7.9

Don’t Visit Bad Axe, Just Watch Bad Axe

Movies Reviews documentaries
Share Tweet Submit Pin
Don&#8217;t Visit Bad Axe, Just Watch <i>Bad Axe</i>

Movies are a communal experience and a joint undertaking, but as fundamental to the medium as those qualities are, few movies candidly accentuate either of them. This distinguishes David Siev’s Bad Axe from other movies released in 2022, fictional features and documentaries alike: It’s a movie about movies as the product of a village, or in Siev’s case his focal point of study, his whole damn family. It’s also how the movies are an excellent tool for planting catharsis. But catharsis isn’t solely the director’s reward: The benefits are reaped by their collaborators and viewers, too. Bad Axe, a product of place, time, and circumstance, is a thickly layered reminder about that unique quality.

Bad Axe rests in rural Michigan, two and a half hours away from Ann Arbor, where David’s older sister, Jaclyn, lives with her husband Michael, and the same distance from Lansing, the state capital, where in May of 2020, armed looney tunes gathered for what they would call a “protest” but what those of us living on Earth recognize as intimidation spurred by raw ignorance. As the film begins, David, Jaclyn and Michael are holed up with their mother, Rachel, and father, Chun, in their lovely, spacious enough home, joined by their two other siblings, Raquel and Michelle, and their significant others, David’s fiancée Kat and Raquel’s boyfriend Austin. It’s the moment before the great plunge, where the COVID-19 pandemic forced the nationwide issuance of stay at home orders plus the shutdown of all non-essential businesses.

You remember where you were when the news hit. All of us do. Bad Axe time-warps its audience back to those terrifying, awful first days of what became years, lasting right up to now (and continuing into tomorrow and beyond); David’s home video footage, which he shot seemingly as a way of maintaining his sanity under conditions of lockdown combined with relentlessly close proximity to his loved ones, drops us back in 2020 as individuals and as witnesses. Bad Axe invites us to relive a period which none of us want to relive, but through the mounting travails of the Sievs, which worsen as the film glides along and uncertainty bleeds into eternity. The deck is precariously stacked against them off the bat; they run a restaurant, named after Rachel, and they’re a Cambodian Mexican American family in rural, Trump-country Michigan.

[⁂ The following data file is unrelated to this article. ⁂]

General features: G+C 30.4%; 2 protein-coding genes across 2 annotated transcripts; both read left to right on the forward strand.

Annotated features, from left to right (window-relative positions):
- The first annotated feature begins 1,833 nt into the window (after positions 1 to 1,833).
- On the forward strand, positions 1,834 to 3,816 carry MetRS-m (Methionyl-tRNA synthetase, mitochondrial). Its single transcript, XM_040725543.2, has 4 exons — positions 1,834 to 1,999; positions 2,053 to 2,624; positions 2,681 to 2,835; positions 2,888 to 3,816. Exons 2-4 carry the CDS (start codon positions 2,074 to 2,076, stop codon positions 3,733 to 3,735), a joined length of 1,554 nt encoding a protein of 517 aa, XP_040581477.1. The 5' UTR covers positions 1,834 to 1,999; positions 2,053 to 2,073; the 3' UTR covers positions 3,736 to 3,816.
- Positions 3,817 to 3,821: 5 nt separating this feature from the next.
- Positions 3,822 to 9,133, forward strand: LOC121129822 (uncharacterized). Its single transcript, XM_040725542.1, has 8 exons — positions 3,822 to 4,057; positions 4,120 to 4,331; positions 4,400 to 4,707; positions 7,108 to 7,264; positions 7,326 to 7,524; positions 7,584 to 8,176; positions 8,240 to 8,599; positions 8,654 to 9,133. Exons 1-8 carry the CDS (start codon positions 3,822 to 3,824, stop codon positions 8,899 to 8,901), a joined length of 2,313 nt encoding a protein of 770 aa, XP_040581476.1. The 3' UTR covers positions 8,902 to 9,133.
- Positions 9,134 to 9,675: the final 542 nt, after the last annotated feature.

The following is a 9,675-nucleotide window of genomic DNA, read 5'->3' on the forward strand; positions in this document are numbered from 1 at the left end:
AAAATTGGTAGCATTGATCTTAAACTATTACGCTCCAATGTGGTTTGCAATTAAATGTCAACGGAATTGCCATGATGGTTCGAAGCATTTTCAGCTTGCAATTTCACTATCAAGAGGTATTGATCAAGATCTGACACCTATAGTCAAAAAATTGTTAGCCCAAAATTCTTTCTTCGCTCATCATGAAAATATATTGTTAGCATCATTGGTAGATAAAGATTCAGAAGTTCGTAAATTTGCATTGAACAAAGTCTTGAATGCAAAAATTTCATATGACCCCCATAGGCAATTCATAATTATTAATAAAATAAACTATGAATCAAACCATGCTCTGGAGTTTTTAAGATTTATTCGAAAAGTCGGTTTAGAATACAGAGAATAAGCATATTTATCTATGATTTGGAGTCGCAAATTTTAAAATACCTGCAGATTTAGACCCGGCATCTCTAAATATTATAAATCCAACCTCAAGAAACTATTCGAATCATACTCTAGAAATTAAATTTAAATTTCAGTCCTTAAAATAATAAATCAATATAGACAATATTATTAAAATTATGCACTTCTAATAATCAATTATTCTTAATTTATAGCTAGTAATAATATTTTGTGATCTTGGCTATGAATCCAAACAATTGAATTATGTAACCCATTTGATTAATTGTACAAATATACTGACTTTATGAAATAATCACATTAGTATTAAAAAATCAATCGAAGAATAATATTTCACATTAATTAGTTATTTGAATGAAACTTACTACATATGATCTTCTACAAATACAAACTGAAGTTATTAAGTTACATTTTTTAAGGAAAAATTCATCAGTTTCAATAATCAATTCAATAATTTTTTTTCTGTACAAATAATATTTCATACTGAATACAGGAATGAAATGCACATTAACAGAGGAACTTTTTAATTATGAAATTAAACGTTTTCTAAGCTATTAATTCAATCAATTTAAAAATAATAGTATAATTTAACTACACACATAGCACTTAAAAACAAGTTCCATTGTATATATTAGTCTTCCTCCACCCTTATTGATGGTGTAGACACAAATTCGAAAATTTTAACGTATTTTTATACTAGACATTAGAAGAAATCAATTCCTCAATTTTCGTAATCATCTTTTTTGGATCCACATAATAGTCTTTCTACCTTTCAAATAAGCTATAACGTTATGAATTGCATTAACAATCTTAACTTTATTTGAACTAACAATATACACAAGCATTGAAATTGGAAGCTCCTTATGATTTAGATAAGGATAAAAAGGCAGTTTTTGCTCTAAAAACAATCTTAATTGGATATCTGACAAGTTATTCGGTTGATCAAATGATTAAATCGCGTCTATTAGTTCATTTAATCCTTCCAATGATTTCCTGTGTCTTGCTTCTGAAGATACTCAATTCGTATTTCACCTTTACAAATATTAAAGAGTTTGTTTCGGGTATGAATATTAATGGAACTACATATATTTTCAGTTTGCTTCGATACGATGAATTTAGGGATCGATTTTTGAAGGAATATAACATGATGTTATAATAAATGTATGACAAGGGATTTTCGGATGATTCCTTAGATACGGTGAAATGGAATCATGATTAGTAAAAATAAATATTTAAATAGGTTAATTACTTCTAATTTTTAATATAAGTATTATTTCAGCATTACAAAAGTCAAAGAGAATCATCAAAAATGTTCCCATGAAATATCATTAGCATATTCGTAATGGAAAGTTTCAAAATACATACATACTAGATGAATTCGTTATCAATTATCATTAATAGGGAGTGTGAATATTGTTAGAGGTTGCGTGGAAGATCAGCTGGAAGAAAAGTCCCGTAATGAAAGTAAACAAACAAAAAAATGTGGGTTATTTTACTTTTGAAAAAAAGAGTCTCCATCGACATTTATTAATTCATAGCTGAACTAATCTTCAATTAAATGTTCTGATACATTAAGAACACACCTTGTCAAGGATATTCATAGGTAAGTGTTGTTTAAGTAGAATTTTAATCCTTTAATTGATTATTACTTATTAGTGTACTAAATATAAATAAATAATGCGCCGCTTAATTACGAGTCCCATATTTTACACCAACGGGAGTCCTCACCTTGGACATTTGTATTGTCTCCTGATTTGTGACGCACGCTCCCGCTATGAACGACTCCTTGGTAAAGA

Chun survived the Cambodian Killing Fields and relocated with what was left of his family to Romeo, Michigan. He’s an American. This is irrelevant to people who singly define “American” as “white.” Bad Axe jabs an angry finger at nationalism and ethnocentrism, while parceling out dignity for Chun, whose martial arts prowess and firearms expertise are excellent reasons not to mess with him; for Rachel, Jaclyn, Michelle, and Raquel; and for David, who, as the filmmaker, is given a partial pardon from beating back the harassment the Sieves face as the movie takes us further into COVID, and the closer to the 2020 election.

David isn’t immune to the unpleasantries, of course: The legions of indignant Karens writing letters to Rachel’s at Bad Axe, outraged by either the establishment’s masking policies or naked anti-Trump stance, the contempt shown his family by local anti-mask heehaws on the premises, or the threats made against them by members of actual white supremacist militias, seen throwing Nazi salutes on the sidelines of a Black Lives Matter march through the town center-a stain on an event of hope and unity. They’re cowards, naturally, hiding their faces behind the standard issue insecure hatemonger’s uniform of dress-up ammo vests and Punisher bandanas.

Jaclyn’s far braver, getting up in their faces and reading them to filth without a second thought to their assault weapons. What’s to fear? These men carry their guns the way a child carries a stuffy. But David’s brave, too. His decision to make Bad Axe is an act of courage unto itself. The Sievs could have kept their heads down during COVID-19 and the Trump presidency. They could have hunkered down and simply survived. That they did not, and that David accepted the endurance challenge of setting their stories to film, is proof of grit and renders Bad Axe a work of generational perseverance. And in Bad Axe’s character, the specificity of the Sievs’ ups, downs, hardships, and breakthroughs, we feel the gasket turn on a font of relief universal to all of us who reacted to the pandemic and the sideshow administration with despair, but gained from both renewed senses of compassion, fellowship, and purpose.

So as not to inflate Bad Axe’s stature: This is a humble movie. It is not flashy. It has no pretense. It does not have overblown ambitions, and it never puts on airs. It’s a simple film about complicated, often painful confirmations about the country we all call home, and about optimism for what that country can look like when people share it with each other; it’s about what happens when your worst nightmare come true; for Chun, it’s also about suffering a nightmare so dreadful that the foundational trauma of your youth seems preferable by comparison. But it’s especially about the way movies change the people who make them and the people who watch them. Bad Axe is a gift.

Director: David Siev
Release Date: November 18, 2022


Bostonian culture journalist Andy Crump covers the movies, beer, music, and being a dad for way too many outlets, perhaps even yours. He has contributed to Paste since 2013. You can follow him on Twitter and find his collected work at his personal blog. He’s composed of roughly 65% craft beer.